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MCPS: show more sensitivity, include trigger warnings in teacher training

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MCPS: show more sensitivity, include trigger warnings in teacher training

Graphic by Rebecca Hirsh.

Graphic by Rebecca Hirsh.

Graphic by Rebecca Hirsh.

Graphic by Rebecca Hirsh.

By Clara Koritz Hawkes

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When Whitman and MCPS set out to educate students on mental health last April with the Signs of Suicide video, they did so with the best intentions. But instead of providing comfort or closure, the video forced some students to look back on a time they weren’t ready to remember yet.

“Because the topic hit so close to home, I felt really ambushed by the video,” a junior said. “I was in a room full of people I didn’t know, talking about something I wasn’t ready to talk about, and all of it came without even a warning.”

Not only did some teachers not let their students know what they would be watching, but they forced those who were especially impacted to sit through the video.

Two junior girls tried to leave their classes last year, only to be stopped by their teacher and forced to watch the video, they said.

“I felt like I was trapped into doing something I really wholeheartedly didn’t want to do, which made the video so much worse because it was forced onto me,” one junior said.

When Whitman rolled out another session of Signs of Suicide education Monday, the program was meant to be bolstered by increased staff training, following complaints by students last year. While there were some minor changes, there was still no requirement to run trigger warnings.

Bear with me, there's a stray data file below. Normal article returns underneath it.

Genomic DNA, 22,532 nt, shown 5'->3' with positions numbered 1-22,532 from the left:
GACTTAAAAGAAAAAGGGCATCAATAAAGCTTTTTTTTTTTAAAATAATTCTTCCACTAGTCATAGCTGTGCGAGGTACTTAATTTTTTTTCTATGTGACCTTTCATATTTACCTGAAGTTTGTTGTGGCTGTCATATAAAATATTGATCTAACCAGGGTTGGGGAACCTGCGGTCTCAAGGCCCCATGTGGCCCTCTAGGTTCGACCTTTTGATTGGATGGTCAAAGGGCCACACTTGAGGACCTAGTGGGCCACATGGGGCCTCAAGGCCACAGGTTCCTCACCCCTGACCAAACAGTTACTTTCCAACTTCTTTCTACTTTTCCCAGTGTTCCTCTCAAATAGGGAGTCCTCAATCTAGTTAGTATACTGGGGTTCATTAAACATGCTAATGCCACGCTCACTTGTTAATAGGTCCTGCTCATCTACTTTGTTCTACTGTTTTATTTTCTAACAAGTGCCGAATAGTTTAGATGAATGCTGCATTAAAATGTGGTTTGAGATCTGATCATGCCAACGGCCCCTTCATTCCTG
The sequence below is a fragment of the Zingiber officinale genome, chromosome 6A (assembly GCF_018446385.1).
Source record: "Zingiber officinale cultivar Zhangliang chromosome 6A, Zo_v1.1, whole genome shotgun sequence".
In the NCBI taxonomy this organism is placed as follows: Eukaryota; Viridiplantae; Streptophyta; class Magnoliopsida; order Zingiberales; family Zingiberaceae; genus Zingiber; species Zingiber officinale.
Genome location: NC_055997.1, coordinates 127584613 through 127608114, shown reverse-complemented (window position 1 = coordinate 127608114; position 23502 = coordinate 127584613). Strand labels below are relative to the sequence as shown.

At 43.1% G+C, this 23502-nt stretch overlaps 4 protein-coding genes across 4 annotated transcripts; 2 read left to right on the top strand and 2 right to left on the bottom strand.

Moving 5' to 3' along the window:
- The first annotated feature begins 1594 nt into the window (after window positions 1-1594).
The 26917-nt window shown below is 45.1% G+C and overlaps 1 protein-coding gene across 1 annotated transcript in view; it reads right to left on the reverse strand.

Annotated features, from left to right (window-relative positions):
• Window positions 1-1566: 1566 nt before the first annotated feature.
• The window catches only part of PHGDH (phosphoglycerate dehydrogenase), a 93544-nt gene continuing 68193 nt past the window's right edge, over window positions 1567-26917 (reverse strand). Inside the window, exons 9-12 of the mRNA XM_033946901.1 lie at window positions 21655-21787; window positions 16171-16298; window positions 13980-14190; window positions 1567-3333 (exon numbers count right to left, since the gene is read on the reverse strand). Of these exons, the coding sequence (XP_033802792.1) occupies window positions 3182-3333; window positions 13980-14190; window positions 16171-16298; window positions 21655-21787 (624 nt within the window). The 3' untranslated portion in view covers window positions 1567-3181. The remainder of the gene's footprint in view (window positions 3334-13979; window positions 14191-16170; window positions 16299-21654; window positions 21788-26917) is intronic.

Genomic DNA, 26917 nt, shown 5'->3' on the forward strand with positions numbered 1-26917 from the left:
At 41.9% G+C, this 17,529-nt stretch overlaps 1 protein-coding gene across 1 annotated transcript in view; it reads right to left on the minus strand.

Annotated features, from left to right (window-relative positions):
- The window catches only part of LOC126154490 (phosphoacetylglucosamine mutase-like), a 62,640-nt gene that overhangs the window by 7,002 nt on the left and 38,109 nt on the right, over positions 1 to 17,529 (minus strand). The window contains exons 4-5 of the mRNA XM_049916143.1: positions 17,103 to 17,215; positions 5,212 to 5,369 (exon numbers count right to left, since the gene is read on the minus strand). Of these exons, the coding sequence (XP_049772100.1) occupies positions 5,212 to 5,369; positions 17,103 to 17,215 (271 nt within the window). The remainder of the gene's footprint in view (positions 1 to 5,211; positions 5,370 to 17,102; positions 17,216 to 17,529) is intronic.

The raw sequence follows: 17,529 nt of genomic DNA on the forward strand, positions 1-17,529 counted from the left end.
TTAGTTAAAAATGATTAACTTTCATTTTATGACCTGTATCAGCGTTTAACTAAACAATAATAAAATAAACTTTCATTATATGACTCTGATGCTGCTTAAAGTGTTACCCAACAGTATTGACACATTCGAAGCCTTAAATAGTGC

“As I watched the senior video, I consistently got more uncomfortable just because there wasn’t that warning,” senior Cassandra Branson said. “I was disappointed at how they did it because it can be a topic that’s very triggering, especially to students at this school.”

The poorly planned first and second run of the program are indicative of a larger problem in the county: widespread insensitivity surrounding potentially triggering topics.

Right now, MCPS doesn’t have a policy on trigger warnings, nor does the Whitman administration include them in staff training. To avoid traumatizing situations for students, MCPS should adopt a policy that streamlines the use of trigger warnings and includes them in teacher training.

A trigger warning is anything that lets someone know when a sensitive topic known to cause negative reactions among students is coming. Trigger warnings in respect to the classroom can be provided on the syllabus, sent out before a lesson or said verbally prior to discussion of a sensitive topic.

The topics of suicide and self-harm, as presented in the video Whitman and the entire county were required to show students, are among the most common triggers for students, National Institute of Mental Health Psychiatrist Erin Berman said. Other common triggers include rape, sexual assault and trauma.